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Does Parents’ Access To Family Planning Increase Children’S Opportunities? Evidence From The War On Poverty And The Early Years Of Title X

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  • Martha J. Bailey
  • Olga Malkova
  • Zoe M. McLaren

Abstract

This paper examines the relationship between parents’ access to family planning and the economic resources of their children. Using the county-level introduction of U.S. family planning programs between 1964 and 1973, we find that children born after programs began had 2.8% higher household incomes. They were also 7% less likely to live in poverty and 12% less likely to live in households receiving public assistance. After accounting for selection, the direct effects of family planning programs on parents’ incomes account for roughly two thirds of these gains.

Suggested Citation

  • Martha J. Bailey & Olga Malkova & Zoe M. McLaren, 2017. "Does Parents’ Access To Family Planning Increase Children’S Opportunities? Evidence From The War On Poverty And The Early Years Of Title X," Working Papers 17-67, Center for Economic Studies, U.S. Census Bureau.
  • Handle: RePEc:cen:wpaper:17-67
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    3. S Anukriti & Sonia Bhalotra & Hiu Tam, 2018. "On the Quantity and Quality of Girls: Fertility, Parental Investments, and Mortality," Boston College Working Papers in Economics 950, Boston College Department of Economics.
    4. Maggie R. Jones & Emilia Simeonova & Randall Akee, 2020. "The EITC and Intergenerational Mobility," Working Papers 20-35, Center for Economic Studies, U.S. Census Bureau.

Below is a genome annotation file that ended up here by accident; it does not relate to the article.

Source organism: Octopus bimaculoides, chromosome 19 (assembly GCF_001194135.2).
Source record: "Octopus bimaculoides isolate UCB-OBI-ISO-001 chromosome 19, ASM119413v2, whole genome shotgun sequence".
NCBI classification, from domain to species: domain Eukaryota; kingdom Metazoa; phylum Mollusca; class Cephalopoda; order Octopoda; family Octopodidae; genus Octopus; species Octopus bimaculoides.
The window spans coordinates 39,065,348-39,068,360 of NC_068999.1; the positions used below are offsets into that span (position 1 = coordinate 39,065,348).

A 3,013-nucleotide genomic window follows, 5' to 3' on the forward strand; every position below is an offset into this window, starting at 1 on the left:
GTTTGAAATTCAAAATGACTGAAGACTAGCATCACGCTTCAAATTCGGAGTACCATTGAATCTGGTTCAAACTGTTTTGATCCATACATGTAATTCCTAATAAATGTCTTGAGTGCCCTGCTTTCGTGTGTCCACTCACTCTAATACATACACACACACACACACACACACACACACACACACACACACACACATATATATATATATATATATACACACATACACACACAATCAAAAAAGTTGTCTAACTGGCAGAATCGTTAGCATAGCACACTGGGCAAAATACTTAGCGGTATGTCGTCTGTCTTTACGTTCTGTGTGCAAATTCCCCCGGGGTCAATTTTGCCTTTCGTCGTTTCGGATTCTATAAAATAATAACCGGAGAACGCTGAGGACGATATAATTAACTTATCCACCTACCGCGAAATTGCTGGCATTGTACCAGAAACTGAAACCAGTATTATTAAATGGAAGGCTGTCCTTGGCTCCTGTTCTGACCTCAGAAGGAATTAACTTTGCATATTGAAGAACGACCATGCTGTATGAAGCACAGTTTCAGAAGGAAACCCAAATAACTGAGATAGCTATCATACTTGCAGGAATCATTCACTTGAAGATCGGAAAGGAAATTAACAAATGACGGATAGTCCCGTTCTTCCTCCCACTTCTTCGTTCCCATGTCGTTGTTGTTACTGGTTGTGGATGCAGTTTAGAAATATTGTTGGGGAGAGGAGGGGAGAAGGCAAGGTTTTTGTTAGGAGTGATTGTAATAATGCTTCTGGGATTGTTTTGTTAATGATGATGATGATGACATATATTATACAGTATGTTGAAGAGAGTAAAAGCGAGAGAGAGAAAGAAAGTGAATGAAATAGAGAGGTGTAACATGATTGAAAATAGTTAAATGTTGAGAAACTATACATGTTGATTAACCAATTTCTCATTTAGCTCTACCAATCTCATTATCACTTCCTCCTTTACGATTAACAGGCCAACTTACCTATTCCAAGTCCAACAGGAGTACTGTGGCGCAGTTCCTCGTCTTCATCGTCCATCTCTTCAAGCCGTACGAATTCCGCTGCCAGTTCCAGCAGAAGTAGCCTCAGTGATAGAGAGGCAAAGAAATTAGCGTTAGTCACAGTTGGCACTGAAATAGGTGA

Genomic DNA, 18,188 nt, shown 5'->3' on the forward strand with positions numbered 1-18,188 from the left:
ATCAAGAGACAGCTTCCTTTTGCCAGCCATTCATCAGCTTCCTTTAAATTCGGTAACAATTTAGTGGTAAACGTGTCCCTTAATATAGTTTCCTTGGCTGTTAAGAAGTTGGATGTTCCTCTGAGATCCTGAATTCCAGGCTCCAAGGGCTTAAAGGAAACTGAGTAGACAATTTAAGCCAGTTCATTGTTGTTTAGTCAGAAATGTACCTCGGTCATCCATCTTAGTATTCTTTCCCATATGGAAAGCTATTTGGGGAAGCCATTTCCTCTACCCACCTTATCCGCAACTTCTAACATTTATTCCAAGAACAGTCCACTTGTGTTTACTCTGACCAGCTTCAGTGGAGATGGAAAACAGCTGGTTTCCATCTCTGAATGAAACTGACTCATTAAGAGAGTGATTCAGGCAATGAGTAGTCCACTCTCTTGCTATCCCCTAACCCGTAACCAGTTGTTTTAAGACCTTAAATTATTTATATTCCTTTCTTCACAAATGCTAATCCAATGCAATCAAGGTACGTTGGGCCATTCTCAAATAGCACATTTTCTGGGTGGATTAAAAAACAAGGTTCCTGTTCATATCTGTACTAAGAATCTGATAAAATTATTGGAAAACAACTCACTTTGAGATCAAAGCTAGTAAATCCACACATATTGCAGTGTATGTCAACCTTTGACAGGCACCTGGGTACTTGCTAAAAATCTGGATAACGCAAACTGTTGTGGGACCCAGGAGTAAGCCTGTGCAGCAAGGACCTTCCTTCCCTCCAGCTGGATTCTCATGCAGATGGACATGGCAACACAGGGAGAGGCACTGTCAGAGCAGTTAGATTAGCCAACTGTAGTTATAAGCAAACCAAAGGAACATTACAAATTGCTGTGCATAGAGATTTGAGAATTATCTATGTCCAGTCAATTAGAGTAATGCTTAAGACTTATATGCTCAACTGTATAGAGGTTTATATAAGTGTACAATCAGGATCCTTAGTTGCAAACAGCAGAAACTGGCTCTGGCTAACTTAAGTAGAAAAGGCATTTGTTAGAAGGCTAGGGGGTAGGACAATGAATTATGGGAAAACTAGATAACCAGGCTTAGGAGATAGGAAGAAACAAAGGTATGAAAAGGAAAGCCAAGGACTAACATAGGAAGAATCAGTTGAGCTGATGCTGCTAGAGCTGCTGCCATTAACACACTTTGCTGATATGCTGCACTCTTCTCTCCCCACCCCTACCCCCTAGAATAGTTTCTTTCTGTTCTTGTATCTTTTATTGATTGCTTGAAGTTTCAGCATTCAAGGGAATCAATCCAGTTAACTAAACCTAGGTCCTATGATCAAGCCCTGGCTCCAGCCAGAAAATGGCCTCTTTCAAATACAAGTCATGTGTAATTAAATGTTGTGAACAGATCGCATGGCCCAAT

5. Andrea M. Kelly & Jason M. Lindo & Analisa Packham, 2019. "The Power of the IUD: Effects of Expanding Access to Contraception Through Title X Clinics," NBER Working Papers 25656, National Bureau of Economic Research, Inc.
    6. Jie Ma & Kosali I. Simon, 2020. "Heterogeneous Effects Of Health Insurance On Birth Related Outcomes: Unpacking Compositional Vs. Direct Changes," NBER Working Papers 27728, National Bureau of Economic Research, Inc.
    7. Janys, L.; & Siflinger, B.;, 2019. "Abortion and mental health: The role of selection," Health, Econometrics and Data Group (HEDG) Working Papers 19/15, HEDG, c/o Department of Economics, University of York.

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    More about this item

    JEL classification:

    • I30 - Health, Education, and Welfare - - Welfare, Well-Being, and Poverty - - - General
    • J13 - Labor and Demographic Economics - - Demographic Economics - - - Fertility; Family Planning; Child Care; Children; Youth
    • J18 - Labor and Demographic Economics - - Demographic Economics - - - Public Policy

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